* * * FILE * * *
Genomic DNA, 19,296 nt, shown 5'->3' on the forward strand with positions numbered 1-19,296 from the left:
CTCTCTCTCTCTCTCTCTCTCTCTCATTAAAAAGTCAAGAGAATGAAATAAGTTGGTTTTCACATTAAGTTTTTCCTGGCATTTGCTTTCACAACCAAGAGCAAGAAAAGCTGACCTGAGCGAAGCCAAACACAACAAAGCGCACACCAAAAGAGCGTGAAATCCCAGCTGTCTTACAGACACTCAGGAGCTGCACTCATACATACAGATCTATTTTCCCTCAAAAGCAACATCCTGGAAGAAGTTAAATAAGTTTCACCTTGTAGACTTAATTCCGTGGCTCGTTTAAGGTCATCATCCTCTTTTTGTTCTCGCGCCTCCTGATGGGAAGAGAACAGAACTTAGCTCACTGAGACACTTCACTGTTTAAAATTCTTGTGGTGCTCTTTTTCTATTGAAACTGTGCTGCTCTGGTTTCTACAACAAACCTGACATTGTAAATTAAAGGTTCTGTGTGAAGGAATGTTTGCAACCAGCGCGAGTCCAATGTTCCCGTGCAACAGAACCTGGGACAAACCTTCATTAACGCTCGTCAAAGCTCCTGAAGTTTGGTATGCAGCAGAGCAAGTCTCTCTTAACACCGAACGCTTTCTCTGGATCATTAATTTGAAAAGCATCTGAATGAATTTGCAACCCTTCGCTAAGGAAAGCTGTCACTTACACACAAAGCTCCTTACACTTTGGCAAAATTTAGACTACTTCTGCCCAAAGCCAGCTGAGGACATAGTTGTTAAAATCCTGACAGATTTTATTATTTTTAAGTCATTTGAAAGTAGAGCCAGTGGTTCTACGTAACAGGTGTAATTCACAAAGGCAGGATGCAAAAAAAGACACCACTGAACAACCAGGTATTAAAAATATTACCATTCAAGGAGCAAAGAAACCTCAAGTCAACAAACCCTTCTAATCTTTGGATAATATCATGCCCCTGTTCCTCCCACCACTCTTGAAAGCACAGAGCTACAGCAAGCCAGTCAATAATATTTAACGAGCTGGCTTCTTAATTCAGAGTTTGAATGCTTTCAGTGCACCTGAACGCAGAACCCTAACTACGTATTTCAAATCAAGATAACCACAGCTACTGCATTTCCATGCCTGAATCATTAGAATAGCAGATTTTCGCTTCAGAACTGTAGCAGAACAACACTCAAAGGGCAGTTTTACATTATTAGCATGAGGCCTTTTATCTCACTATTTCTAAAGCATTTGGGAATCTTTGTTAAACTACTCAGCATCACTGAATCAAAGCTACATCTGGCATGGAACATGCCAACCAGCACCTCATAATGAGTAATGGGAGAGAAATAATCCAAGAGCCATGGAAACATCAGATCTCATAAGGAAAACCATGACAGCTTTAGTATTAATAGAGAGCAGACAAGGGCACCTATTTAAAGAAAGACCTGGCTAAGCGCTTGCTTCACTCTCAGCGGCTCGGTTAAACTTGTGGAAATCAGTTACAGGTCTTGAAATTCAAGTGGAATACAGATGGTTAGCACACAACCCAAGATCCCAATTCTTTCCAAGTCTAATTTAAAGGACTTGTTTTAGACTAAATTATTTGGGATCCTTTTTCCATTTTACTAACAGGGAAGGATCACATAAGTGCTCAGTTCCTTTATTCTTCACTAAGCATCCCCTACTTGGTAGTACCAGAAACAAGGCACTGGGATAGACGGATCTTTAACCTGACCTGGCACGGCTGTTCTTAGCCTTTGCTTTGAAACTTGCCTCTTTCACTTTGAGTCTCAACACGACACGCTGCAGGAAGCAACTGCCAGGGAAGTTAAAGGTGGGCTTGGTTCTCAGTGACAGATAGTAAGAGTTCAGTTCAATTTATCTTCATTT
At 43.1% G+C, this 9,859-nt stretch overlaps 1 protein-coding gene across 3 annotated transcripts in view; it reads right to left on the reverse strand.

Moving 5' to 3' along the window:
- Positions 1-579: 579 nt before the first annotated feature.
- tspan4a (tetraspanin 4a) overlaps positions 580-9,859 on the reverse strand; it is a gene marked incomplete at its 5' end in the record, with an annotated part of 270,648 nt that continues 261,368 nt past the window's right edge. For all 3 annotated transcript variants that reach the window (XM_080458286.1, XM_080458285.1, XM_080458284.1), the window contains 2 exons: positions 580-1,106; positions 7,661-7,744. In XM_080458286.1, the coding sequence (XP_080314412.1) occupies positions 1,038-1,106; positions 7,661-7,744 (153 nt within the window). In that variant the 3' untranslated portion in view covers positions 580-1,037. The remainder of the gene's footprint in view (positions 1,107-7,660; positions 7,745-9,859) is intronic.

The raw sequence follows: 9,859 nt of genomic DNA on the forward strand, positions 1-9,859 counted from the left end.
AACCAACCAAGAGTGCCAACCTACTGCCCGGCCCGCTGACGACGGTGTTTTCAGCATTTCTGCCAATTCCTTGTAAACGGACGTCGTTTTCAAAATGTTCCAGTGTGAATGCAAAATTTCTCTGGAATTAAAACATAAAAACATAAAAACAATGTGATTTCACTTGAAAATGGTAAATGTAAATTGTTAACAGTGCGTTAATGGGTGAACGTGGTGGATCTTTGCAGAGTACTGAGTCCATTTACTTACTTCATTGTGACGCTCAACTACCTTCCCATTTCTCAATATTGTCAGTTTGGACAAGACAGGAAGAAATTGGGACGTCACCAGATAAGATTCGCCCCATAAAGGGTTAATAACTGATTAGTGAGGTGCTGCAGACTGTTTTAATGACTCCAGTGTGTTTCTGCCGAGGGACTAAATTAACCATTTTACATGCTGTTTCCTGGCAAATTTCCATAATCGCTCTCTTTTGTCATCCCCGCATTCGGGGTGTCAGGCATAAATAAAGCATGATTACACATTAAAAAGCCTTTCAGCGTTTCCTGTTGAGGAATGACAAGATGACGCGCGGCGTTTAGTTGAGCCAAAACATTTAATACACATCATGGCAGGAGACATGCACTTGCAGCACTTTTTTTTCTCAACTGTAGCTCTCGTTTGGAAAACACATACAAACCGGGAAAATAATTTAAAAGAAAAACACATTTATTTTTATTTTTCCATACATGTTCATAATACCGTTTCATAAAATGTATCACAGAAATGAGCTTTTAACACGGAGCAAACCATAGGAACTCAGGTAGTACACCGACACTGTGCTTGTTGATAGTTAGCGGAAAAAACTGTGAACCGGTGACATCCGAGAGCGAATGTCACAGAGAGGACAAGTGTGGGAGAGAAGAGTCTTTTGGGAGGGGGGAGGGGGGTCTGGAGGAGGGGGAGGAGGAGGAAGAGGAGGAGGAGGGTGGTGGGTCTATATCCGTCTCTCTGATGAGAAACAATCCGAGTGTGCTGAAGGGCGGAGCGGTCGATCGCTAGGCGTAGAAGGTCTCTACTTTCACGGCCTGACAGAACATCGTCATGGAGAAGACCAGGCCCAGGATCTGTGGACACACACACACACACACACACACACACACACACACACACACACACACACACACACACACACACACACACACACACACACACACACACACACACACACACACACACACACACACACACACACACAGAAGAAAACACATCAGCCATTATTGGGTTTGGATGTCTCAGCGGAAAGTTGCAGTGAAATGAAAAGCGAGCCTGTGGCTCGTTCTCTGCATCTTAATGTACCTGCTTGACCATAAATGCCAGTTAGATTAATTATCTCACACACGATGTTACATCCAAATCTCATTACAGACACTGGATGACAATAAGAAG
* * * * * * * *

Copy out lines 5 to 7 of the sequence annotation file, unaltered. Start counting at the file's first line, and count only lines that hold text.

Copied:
- Positions 1-579: 579 nt before the first annotated feature.
- tspan4a (tetraspanin 4a) overlaps positions 580-9,859 on the reverse strand; it is a gene marked incomplete at its 5' end in the record, with an annotated part of 270,648 nt that continues 261,368 nt past the window's right edge. For all 3 annotated transcript variants that reach the window (XM_080458286.1, XM_080458285.1, XM_080458284.1), the window contains 2 exons: positions 580-1,106; positions 7,661-7,744. In XM_080458286.1, the coding sequence (XP_080314412.1) occupies positions 1,038-1,106; positions 7,661-7,744 (153 nt within the window). In that variant the 3' untranslated portion in view covers positions 580-1,037. The remainder of the gene's footprint in view (positions 1,107-7,660; positions 7,745-9,859) is intronic.

The raw sequence follows: 9,859 nt of genomic DNA on the forward strand, positions 1-9,859 counted from the left end.